MARCO CERESTE: Well no. You see Paul, that’s where you see you can’t do that, because actually, building a farm, and energy farm, is about where you can get .. one of your readers .. one of your listeners said, where can you get the right grid connections, so that you can actually make it work, and it’s economical.
MARCO CERESTE: And so that’s one of the reasons we’ve got the environment .. the study. Now as I say the study may come back said you haven’t got any grid connections. We can’t do it properly, so therefore you can’t do it. It may turn round and identify areas that where you can do it.  And in the end, you know, I have tremendous sympathy for those people who may lose their farms. We will try and compensate them however we possibly can, and certainly talk to them all. So once we know what’s happening, everybody else will know what’s happening, and you know, we’re trying to protect our city, you know, we’re trying to have energy sufficiency, which is incredibly important. I won’t say it’s as important as food, but in, you know ..
MARCO CERESTE: .. if your lights go, and your fridge is cut, cut out, and you can’t have a modern life, it’ll take us back a few centuries.
PAUL STAINTON: I think we all see that. I think we all realise that in the next twenty or thirty years something has got to be done. It’s just where and how and when. This feasibility study, how much is it costing us?
MARCO CERESTE: Oh it’s about .. well, it’s probably about seventy or eighty thousand pounds. But it’s very difficult to see. to say exactly until it’s completed, what you’re going to find.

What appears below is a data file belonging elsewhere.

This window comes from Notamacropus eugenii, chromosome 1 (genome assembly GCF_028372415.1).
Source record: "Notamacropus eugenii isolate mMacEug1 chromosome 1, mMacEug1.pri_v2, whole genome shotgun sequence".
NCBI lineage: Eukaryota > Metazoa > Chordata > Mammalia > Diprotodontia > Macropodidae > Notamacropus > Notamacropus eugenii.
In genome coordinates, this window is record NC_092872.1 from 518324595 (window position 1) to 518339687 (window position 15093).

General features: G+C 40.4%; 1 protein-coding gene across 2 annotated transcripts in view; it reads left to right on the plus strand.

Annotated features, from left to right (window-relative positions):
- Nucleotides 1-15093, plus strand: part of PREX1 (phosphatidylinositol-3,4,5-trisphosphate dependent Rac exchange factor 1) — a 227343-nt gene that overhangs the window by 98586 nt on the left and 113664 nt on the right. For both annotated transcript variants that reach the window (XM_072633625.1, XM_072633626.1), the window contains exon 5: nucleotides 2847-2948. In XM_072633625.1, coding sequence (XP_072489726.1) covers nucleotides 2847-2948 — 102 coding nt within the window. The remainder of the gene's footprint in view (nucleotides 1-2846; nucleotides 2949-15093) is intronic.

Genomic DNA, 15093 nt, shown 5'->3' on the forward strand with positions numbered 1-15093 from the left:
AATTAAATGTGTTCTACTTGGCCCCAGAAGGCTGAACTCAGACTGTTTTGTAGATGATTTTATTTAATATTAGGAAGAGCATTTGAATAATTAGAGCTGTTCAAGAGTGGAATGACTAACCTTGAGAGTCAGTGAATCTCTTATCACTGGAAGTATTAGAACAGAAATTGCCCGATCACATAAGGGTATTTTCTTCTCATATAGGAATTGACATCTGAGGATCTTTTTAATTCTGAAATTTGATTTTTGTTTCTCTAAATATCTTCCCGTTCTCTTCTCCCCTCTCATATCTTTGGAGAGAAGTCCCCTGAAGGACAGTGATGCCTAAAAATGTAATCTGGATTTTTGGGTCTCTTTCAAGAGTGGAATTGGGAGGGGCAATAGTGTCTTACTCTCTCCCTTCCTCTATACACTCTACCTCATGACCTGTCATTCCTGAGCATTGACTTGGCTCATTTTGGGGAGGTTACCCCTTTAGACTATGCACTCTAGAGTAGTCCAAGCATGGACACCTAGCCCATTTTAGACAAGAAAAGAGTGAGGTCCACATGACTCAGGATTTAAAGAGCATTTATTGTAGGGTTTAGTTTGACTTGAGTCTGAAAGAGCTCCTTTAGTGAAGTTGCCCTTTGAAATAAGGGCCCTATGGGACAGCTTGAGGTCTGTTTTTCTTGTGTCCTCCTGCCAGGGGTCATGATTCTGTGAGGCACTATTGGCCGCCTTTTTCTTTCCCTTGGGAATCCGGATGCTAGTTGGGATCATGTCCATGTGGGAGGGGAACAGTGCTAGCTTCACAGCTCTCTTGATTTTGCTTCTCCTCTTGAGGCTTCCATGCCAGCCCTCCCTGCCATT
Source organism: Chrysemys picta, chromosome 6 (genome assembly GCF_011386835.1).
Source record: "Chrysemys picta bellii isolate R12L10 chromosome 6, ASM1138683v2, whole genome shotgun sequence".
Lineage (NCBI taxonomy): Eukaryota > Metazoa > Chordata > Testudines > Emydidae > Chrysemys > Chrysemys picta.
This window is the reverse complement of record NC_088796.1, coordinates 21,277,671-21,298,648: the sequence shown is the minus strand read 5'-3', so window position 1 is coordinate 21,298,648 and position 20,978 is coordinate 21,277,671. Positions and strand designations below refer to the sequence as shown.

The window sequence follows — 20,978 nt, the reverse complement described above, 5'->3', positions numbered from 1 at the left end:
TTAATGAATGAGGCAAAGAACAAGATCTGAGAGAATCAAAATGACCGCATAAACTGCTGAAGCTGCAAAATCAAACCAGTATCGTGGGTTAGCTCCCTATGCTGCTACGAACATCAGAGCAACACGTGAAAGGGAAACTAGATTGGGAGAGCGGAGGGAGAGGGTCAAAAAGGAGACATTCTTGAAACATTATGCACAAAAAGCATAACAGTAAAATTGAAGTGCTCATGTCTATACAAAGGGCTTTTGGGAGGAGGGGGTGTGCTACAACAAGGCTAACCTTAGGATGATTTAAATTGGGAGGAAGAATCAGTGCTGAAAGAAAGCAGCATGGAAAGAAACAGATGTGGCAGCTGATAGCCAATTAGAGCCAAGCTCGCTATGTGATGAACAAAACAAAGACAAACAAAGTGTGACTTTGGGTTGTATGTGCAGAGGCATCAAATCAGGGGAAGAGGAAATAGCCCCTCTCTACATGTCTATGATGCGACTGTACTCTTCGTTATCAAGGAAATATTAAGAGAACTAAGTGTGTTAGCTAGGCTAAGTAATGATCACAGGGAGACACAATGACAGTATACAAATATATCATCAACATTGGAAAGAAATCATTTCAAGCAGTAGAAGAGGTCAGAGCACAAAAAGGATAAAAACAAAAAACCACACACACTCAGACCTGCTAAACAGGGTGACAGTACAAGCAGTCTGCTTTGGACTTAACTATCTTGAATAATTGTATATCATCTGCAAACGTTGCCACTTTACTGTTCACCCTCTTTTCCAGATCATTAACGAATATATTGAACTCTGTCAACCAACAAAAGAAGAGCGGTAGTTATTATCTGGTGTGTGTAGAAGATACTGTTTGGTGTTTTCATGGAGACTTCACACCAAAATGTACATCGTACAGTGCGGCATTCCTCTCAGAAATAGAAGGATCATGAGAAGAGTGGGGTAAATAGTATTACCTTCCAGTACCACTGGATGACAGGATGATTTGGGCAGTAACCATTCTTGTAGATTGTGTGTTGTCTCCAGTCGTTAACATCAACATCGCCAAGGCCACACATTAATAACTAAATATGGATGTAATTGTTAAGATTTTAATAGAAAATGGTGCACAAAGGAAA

PAUL STAINTON:  Is there a cap on the cost of it?
MARCO CERESTE: Well we’ve got an idea of what it’s going to cost, and clearly we’re keeping an eye on costs as they go along. So we could stop it if we wanted to.
PAUL STAINTON: Would you have an upper limit though? Would you have a point where you think, well that’s enough? Because it could be a damp squid couldn’t it? You said yourself it can come back and say it’s nothing.
MARCO CERESTE: There’s going to be some places where it’s going to work no matter what. We’re just not .. we’re not exactly sure the exact dimensions or the exact bits. But there are some places where it’s going to work, so we’re not going to lose money on it.
PAUL STAINTON: Yes. If it costs a hundred and fifty grand, you’d stop it there, would you? Or would you carry on?
MARCO CERESTE: Well Paul, you know, if we were to be successful in what we’re trying to do, we’re going to have an energy company for the city, probably most people’s rates could go down by a hundred, a hundred fifty pounds a year, if not more. And in the long term, if we’re supplying them with energy and we’re holding down their costs, the savings to the local taxpayer could turn out to be thousands and thousands and thousands of pounds.
PAUL STAINTON: So it’s an open cheque book for this study, is it?
MARCO CERESTE: No, it’s not an open cheque book for the study. But to be reasonable, it’s not likely to cost more than about seventy or eighty thousand pounds.
PAUL STAINTON: Ok. We shall wait and see what the study says. When’s it reporting back?
MARCO CERESTE: In the next couple of weeks.